By Nihad Awad
I will be the first to defend anyone’s right to express their opinion, no matter how offensive it may be to me. The US has prospered because Americans value and respect diversity. But freedom of expression does not create an obligation to offend or to show disrespect for the religious beliefs or revered figures of others.
In apparent reaction to the recent controversy over a depiction of Islam’s Prophet Muhammad in an episode of the animated sitcom South Park on the cable network Comedy Central, a Seattle-based cartoonist, Molly Norris, created a cartoon poster depicting images claimed to be likenesses of the Prophet.
She has since distanced herself from the event, saying she never intended to launch “Everybody Draw Muhammad Day.” And on her website, she has since posted a statement that reads in part: “I did NOT ‘declare’ May 20 to be ‘Everybody Draw Muhammad Day.’ … The cartoon-poster, with a fake ‘group’ behind it, went viral and was taken seriously … The vitriol this ‘day’ has brought out, of people who only want to draw obscene images, is offensive to the Muslims who did nothing to endanger our right to expression in the first place … I apologize to people of Muslim faith and ask that this ‘day’ be called off.”
Jon Wellington, the creator of a Facebook page dedicated to the day, also repudiated the “inflammatory posts” it inspired. He said, “I am aghast that so many people are posting deeply offensive pictures of the Prophet.”
Despite Norris and Wellington’s seemingly sincere attempts to distance themselves from the event, Muslim-bashers and Islamophobes made sure the call to “draw Muhammad” went viral on the internet. Most Muslims believe visual representations of prophets are inappropriate as they might distract from the worship of God alone and even lead to idol worship, which is forbidden in Islam.
So how should Muslims and other Americans react to this latest attempt by hate-mongers to exploit the precious right of free speech and turn 20 May into a celebration of degradation and xenophobia?
Before I answer that question, it must first be made clear that Muslim Americans value freedom of speech and have no desire to inhibit the creative instincts of cartoonists, comedians or anyone else.
The mainstream Muslim American community, including my own organisation, the Council on American-Islamic Relations, has also strongly repudiated the few members of an extremist fringe group associated with the website RevolutionMuslim.com which initially appeared to threaten the creators of South Park. That group, the origins and makeup of which have been questioned by many Muslims, has absolutely no credibility within the Muslim American community.
I, like many Muslims, was astonished to see media outlets broadcasting the views of a few marginal individuals, while ignoring the hundreds of mosques and
Muslim institutions that have representatives who could have offered a mainstream perspective.
Next, one must examine how the Prophet Muhammad himself reacted to personal insults.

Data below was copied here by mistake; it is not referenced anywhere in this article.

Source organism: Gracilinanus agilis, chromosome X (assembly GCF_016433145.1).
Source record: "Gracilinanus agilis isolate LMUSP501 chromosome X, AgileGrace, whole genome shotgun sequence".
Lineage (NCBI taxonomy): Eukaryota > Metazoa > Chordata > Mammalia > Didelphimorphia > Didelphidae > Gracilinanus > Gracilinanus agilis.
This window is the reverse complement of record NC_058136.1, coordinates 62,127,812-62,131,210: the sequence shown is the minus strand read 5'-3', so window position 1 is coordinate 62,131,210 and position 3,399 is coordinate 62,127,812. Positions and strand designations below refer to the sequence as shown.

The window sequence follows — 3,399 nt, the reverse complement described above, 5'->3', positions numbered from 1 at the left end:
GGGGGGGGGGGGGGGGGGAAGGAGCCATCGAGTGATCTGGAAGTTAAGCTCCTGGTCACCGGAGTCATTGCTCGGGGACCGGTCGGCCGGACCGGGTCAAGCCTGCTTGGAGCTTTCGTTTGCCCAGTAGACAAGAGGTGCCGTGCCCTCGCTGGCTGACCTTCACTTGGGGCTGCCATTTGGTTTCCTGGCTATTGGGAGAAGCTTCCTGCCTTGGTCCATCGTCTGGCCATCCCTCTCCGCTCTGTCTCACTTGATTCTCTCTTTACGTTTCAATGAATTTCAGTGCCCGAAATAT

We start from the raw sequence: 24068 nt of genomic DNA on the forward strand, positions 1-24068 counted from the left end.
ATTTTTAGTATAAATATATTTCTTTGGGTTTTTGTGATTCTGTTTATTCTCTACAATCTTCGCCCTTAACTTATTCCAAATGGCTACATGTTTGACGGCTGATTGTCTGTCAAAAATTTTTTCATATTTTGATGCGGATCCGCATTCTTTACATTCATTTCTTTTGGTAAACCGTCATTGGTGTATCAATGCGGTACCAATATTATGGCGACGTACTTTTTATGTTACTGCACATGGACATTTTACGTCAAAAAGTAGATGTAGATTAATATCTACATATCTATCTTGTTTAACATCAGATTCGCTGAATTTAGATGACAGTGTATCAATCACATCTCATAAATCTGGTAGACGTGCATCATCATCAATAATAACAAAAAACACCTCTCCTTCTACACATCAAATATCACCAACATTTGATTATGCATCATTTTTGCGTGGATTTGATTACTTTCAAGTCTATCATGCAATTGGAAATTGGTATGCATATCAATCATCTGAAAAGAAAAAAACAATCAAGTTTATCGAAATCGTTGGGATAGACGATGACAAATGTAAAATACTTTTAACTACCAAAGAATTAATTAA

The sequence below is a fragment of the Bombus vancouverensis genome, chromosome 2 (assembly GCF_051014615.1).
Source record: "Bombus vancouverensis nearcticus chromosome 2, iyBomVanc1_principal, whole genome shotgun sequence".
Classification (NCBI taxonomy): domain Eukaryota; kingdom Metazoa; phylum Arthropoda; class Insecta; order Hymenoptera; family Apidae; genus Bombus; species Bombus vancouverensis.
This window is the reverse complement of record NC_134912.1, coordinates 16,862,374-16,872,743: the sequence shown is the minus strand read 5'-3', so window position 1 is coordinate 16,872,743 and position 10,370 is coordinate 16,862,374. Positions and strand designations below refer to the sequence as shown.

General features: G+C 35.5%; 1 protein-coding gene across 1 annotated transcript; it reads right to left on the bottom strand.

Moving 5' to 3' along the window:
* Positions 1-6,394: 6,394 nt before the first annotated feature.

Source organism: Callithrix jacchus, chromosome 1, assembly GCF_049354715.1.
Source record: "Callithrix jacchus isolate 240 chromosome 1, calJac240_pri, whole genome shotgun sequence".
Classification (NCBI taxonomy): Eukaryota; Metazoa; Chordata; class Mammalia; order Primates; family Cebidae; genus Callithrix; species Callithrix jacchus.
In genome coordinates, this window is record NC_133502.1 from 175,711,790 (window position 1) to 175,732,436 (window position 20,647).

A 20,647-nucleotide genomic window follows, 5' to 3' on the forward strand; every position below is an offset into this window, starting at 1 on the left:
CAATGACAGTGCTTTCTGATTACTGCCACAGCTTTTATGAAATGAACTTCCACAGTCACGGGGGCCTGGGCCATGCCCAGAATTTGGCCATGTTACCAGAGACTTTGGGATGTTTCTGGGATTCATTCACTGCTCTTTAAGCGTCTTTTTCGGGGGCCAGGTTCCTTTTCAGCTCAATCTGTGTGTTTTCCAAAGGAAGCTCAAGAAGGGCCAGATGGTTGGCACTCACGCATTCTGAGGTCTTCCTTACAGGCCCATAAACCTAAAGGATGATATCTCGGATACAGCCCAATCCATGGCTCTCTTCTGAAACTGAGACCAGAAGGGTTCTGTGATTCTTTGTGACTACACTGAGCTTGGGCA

Islamic traditions include a number of instances in which the Prophet had the opportunity to retaliate against those who abused him, but refrained from doing so. He said, “You do not do evil to those who do evil to you, but you deal with them with forgiveness and kindness.” And a verse from the Koran tells the Prophet to “Keep to forgiveness (O Muhammad), and enjoin kindness, and turn away from the ignorant” (7:199).
This is the guidance Muslims should follow as they express concern about an insulting depiction of the Prophet Muhammad, or of any other prophet of God.
Instead of reacting negatively to the bigoted call to support Everybody Draw Muhammad Day, Muslim Americans – and Muslims worldwide – should use 20 May, and every other day, as an opportunity to reach out to people of other faiths and beliefs to build bridges of understanding and respect.
The best and most productive response to bigoted campaigns like Everybody Draw Muhammad Day is more communication, not less – and not by restricting the free flow of ideas with measures like banning Facebook.
Research, including a 2010 Gallup poll gauging US attitudes toward Muslims, has shown that anti-Islam prejudice can go down when people interact with ordinary Muslims and have greater knowledge of Islam.
Therefore, the best reaction to those who would mock the Prophet Muhammad (or the religious leaders and symbols of any faith) might be to host a mosque “open house” for the local community, a community service activity organised by Muslims and involving people of other faiths, or a newspaper commentary describing the life, legacy and personal character of the Prophet, which is the opposite of the calumny some people fabricate about him.
We will all benefit if each of us – whether Muslim, Jew, Christian, Buddhist or Hindu – exhibits the common human decency required by our respective faiths.
Nihad Awad is Executive Director of the Council on American-Islamic Relations, a Muslim American political and civil rights group.